• When asked about other projects that might be suggested, there were some 51 separate responses, but no consistent threads related to them. Respondents showed interest in working with more non-profits, city parks, and community organizations. There were also comments about more opportunities in under-served areas (West and South Dallas).
  • When asked about reasons that they might become less active in the chapter, 26% said “too busy at work,” and similarly 18% said “no time to volunteer.” Some 20% said “lack of volunteer opportunities that appeal to me,” 17% said “there are other important things I want to do with my life.” Only 5% stated that “my efforts are not appreciated.” From the additional verbatim responses the major comments centered on available locations and times, health related issues, and some lack of connection with people issues.

For the most part, members are as active as they want to be. This was similar to the responses to the question in 2014 and 2018. Reflective of our growing segment of employed persons, time limits participation. The second most important in 2014 and 2008 was “opportunities that are close to me.”

Other Chapter Issues

  • Overall the chapter does an excellent (25%) or very good (49%) job of reaching out to new members. The combined 74% exceeds the combined 66% recorded for the question in 2014 and the 63% recorded in 2008.
    • Implications: The chapter has improved it’s connection with new members over the last thirteen years. While not part of the 2021 survey the less active members are the ones who would suggest we do a “poor” job as was recorded in that separate group in 2008.
  • When asked about the importance of placing more focus on youth education activities, 80% of members agreed it was important, with 40% saying it was “Very Important” and another 40% saying it was “Somewhat Important.”
    • Implications: Re-focus volunteer efforts on educating and working with youth. Assess which current volunteer efforts have to do with interacting with young people.
  • For sources of information on chapter activities. Emails ranks #1 at 87%, followed by the website calendar at 75%. The Dragonflyer and Announcements emailed the day after the general meeting come next at 55% and 53% respectively, followed by Announcements at the general meeting (43%) and Facebook at 32%.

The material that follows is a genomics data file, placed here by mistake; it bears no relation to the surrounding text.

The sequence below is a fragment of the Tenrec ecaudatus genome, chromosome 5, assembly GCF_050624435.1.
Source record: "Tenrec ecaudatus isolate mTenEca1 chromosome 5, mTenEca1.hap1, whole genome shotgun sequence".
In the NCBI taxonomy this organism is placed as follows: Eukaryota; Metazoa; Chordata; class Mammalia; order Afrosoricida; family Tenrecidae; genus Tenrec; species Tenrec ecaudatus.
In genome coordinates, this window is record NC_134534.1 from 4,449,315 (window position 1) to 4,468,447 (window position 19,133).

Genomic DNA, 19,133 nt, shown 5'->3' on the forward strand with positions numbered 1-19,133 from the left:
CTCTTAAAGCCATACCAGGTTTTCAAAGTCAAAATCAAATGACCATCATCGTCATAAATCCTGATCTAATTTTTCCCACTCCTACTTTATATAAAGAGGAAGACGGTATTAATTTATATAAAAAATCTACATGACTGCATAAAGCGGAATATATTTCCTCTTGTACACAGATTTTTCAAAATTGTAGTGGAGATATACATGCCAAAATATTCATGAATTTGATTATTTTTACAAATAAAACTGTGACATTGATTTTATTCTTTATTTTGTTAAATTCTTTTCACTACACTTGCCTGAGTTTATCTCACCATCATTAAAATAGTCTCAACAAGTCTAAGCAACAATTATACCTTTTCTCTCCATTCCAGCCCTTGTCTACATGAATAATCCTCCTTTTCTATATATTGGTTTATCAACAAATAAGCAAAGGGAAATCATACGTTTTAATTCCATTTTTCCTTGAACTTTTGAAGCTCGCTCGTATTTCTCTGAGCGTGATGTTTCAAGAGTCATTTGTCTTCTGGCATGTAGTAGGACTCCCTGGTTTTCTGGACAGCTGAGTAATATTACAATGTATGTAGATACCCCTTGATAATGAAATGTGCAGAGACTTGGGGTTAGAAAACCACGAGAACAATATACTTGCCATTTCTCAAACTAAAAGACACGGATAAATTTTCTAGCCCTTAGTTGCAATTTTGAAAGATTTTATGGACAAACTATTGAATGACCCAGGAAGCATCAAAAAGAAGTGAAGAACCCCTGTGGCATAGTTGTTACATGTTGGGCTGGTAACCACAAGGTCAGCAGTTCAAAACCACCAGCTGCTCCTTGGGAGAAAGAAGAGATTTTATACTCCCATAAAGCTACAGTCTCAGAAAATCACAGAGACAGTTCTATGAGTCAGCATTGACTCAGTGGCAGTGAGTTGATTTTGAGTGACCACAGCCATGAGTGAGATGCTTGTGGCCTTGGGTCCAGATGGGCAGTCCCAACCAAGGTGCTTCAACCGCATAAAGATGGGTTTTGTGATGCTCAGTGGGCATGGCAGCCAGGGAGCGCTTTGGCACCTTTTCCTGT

• It is useful to note that in two prior surveys completed in 2014, those who were physically at the general meeting listed their top three choices to make the meetings more valuable to them as “regular reviews of volunteer opportunities,” “more interesting speakers,” and “Q&A options.” At the same time the number one reason to make the meetings more valuable among those who took the separate on-line survey (of people who did not attend the meeting) said “spend less time on announcements.” 
    • Implications: The relatively lower interest in actual announcements at the general meeting suggests curtailing the time devoted to that part of the meeting.
  • Two-thirds of members surveyed use Facebook, with only 13% using Twitter and 29% using Instagram. A full 30% use none of these social media tools. This compares very closely to 2016, except that use of Instagram was only 11% then.


  • Age breakdowns show 39% over the age of 65, and another 37% from 50-64, for a total of 76%. In 2018, the comparative combined figure was 87% (with 50% 65+ and 37% 50-64), and in 2014 it was 85%.  The 18-49 year-olds accounted for 23% in 2021 compared to only 13% in 2018.
    • Implications: The profile of the chapter membership continues to become younger
  • Employment status indicated 42% of members work full time, and 14% part-time, with 42% retired. In 2014, only 26% worked full time and 23% worked part-time, with 50% retired.
    • Implications: More attention needs to be given to accommodating the working people with volunteer times and opportunities to encourage them to stay engaged.
  • Based on class information, 57% of the responding members are from the last 5 years of classes. There are only 11% of the membership represented by the first 12 years of NTMN, and another 32% from the classes 2010 to 2015.
  • Sixty-nine percent of the membership is female and 27% is male. This shows little change since 2018 (66/34%), 2014 (74/26%), and 2008 (71/29%).
  • There were 10 people who indicated they were of Latino or Spanish origin.
  • Out of the 194 people who answered the “how would you describe yourself” question, 162 said “White,” and 19 preferred not to answer. There were 12 other responses representing 10 different descriptions.
  • Eleven people indicated they are part of the LGBTQIA community.
  • Regarding marital status, 63% are married or in a domestic relationship.